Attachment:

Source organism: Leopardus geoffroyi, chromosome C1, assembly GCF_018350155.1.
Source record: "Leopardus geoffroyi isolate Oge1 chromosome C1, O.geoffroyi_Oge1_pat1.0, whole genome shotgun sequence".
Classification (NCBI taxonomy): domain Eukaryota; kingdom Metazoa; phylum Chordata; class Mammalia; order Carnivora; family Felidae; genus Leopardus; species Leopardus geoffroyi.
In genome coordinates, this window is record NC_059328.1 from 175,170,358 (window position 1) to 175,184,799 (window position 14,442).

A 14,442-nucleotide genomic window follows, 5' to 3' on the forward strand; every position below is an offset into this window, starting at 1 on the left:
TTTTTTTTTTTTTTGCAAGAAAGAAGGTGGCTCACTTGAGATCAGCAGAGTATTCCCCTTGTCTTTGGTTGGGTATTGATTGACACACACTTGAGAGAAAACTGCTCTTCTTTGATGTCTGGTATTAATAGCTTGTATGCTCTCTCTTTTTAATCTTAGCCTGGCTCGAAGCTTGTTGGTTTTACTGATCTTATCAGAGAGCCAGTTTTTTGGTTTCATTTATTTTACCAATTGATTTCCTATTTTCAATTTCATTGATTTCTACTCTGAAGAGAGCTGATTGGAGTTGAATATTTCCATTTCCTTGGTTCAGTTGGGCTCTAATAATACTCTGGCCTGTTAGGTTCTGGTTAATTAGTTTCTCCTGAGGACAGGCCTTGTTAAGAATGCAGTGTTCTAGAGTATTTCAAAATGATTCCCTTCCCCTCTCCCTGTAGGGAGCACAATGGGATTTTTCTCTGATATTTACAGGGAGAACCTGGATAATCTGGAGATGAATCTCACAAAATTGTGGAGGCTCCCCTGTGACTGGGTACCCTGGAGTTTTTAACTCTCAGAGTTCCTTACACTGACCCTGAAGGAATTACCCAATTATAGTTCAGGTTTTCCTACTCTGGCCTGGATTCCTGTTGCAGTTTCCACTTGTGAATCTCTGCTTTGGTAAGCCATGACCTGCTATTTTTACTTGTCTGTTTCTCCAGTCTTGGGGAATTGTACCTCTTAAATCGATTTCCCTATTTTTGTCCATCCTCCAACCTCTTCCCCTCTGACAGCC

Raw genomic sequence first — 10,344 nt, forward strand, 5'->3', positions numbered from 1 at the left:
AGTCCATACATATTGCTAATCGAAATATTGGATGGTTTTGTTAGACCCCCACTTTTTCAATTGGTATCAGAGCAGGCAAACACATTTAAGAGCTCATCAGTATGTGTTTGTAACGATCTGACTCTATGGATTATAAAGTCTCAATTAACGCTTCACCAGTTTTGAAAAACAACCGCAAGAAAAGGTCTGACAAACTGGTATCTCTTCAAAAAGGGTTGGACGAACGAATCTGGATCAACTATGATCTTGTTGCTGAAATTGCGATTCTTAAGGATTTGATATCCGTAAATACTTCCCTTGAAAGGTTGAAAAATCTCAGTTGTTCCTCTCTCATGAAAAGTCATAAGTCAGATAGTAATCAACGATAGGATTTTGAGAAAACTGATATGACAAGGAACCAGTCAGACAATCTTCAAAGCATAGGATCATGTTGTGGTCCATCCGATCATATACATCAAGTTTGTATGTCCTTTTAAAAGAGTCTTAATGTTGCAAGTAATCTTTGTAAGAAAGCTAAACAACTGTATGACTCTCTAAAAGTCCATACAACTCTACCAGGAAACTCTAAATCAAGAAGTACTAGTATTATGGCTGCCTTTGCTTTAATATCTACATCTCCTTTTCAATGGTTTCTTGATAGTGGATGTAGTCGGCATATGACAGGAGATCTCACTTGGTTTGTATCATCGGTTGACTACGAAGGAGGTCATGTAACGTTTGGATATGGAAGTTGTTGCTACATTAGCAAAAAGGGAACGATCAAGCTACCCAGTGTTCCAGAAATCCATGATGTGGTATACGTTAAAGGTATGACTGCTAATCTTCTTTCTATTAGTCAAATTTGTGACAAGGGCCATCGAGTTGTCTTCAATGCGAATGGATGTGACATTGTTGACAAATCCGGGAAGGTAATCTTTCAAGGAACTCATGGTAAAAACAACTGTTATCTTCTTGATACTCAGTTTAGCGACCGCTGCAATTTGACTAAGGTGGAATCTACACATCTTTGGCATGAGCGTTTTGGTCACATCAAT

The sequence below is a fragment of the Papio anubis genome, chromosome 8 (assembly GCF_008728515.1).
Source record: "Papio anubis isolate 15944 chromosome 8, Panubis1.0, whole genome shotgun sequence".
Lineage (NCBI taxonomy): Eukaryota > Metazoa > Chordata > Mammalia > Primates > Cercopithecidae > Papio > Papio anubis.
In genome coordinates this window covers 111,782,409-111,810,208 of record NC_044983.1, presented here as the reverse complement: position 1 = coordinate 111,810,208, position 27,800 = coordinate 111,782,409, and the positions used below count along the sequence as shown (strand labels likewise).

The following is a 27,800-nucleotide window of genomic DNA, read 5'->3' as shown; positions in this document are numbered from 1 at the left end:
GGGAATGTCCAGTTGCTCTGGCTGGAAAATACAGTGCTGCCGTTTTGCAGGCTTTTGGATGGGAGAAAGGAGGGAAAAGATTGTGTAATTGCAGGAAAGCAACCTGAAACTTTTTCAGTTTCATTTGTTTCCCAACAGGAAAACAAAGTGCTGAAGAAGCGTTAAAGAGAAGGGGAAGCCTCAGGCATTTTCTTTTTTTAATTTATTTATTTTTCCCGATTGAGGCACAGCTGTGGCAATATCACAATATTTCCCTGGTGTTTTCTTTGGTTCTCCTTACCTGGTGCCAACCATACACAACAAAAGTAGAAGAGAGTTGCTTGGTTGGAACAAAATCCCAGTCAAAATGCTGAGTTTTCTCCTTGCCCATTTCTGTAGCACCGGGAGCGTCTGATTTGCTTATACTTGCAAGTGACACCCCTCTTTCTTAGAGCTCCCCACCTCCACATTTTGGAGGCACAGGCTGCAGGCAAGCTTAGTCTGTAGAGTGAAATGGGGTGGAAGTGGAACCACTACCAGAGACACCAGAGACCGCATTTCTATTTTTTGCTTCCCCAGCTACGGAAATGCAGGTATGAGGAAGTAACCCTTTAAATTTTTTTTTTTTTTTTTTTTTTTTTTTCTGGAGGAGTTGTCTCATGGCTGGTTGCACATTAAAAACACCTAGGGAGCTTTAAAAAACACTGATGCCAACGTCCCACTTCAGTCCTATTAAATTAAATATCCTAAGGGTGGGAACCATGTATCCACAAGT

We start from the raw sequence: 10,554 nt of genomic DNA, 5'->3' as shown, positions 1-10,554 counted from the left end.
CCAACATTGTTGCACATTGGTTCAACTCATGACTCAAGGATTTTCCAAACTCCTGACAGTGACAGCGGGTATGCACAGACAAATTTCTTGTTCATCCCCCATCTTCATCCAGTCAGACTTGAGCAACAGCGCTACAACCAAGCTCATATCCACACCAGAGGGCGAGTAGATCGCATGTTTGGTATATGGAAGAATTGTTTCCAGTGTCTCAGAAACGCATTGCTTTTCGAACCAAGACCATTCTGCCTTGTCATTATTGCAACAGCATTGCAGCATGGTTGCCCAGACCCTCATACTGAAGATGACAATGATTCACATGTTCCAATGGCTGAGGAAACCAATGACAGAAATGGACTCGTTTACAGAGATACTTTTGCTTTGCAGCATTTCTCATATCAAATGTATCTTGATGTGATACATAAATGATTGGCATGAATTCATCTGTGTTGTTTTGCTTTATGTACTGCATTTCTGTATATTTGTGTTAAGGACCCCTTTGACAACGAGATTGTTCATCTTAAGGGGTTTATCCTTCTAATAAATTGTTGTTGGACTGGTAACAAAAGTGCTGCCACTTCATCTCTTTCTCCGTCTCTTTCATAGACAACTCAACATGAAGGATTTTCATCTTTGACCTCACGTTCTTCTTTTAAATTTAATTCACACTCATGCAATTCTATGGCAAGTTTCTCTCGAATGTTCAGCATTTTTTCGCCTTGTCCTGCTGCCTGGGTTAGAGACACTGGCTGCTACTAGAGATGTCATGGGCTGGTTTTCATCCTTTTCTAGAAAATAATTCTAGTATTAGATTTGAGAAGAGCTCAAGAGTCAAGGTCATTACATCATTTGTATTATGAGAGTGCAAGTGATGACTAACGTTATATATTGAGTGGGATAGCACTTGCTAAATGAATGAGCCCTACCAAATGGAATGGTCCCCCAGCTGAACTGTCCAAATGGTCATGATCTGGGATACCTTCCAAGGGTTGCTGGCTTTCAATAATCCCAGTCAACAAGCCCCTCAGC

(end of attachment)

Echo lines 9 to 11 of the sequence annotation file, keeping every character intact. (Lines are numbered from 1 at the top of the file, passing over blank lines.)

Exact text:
The sequence below is a fragment of the Papio anubis genome, chromosome 8 (assembly GCF_008728515.1).
Source record: "Papio anubis isolate 15944 chromosome 8, Panubis1.0, whole genome shotgun sequence".
Lineage (NCBI taxonomy): Eukaryota > Metazoa > Chordata > Mammalia > Primates > Cercopithecidae > Papio > Papio anubis.